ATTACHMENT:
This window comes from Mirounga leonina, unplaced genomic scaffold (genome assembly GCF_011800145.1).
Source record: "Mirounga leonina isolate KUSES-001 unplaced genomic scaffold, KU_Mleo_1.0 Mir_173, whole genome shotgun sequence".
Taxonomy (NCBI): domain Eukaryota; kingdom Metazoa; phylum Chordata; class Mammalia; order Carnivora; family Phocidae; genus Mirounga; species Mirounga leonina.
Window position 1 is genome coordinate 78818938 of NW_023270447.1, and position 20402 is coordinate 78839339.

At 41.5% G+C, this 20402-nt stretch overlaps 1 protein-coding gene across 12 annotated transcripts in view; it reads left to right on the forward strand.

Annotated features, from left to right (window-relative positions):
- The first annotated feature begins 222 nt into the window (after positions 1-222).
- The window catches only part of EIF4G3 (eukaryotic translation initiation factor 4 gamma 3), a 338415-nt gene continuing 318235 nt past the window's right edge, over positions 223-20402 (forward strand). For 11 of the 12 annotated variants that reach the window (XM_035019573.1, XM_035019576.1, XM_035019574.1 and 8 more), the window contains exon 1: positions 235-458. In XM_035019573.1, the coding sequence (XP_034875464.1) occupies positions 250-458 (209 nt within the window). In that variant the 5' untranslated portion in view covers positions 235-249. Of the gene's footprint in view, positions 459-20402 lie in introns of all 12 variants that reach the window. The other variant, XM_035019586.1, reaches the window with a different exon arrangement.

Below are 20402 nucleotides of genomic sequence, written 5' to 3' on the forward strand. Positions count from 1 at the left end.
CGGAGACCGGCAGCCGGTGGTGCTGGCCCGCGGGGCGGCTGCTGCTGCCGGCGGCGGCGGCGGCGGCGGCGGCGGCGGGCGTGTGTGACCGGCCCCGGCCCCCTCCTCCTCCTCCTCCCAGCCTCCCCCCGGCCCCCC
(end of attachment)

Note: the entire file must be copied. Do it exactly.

This window comes from Mirounga leonina, unplaced genomic scaffold (genome assembly GCF_011800145.1).
Source record: "Mirounga leonina isolate KUSES-001 unplaced genomic scaffold, KU_Mleo_1.0 Mir_173, whole genome shotgun sequence".
Taxonomy (NCBI): domain Eukaryota; kingdom Metazoa; phylum Chordata; class Mammalia; order Carnivora; family Phocidae; genus Mirounga; species Mirounga leonina.
Window position 1 is genome coordinate 78818938 of NW_023270447.1, and position 20402 is coordinate 78839339.

At 41.5% G+C, this 20402-nt stretch overlaps 1 protein-coding gene across 12 annotated transcripts in view; it reads left to right on the forward strand.

Annotated features, from left to right (window-relative positions):
- The first annotated feature begins 222 nt into the window (after positions 1-222).
- The window catches only part of EIF4G3 (eukaryotic translation initiation factor 4 gamma 3), a 338415-nt gene continuing 318235 nt past the window's right edge, over positions 223-20402 (forward strand). For 11 of the 12 annotated variants that reach the window (XM_035019573.1, XM_035019576.1, XM_035019574.1 and 8 more), the window contains exon 1: positions 235-458. In XM_035019573.1, the coding sequence (XP_034875464.1) occupies positions 250-458 (209 nt within the window). In that variant the 5' untranslated portion in view covers positions 235-249. Of the gene's footprint in view, positions 459-20402 lie in introns of all 12 variants that reach the window. The other variant, XM_035019586.1, reaches the window with a different exon arrangement.

Below are 20402 nucleotides of genomic sequence, written 5' to 3' on the forward strand. Positions count from 1 at the left end.
CGGAGACCGGCAGCCGGTGGTGCTGGCCCGCGGGGCGGCTGCTGCTGCCGGCGGCGGCGGCGGCGGCGGCGGCGGCGGGCGTGTGTGACCGGCCCCGGCCCCCTCCTCCTCCTCCTCCCAGCCTCCCCCCGGCCCCCC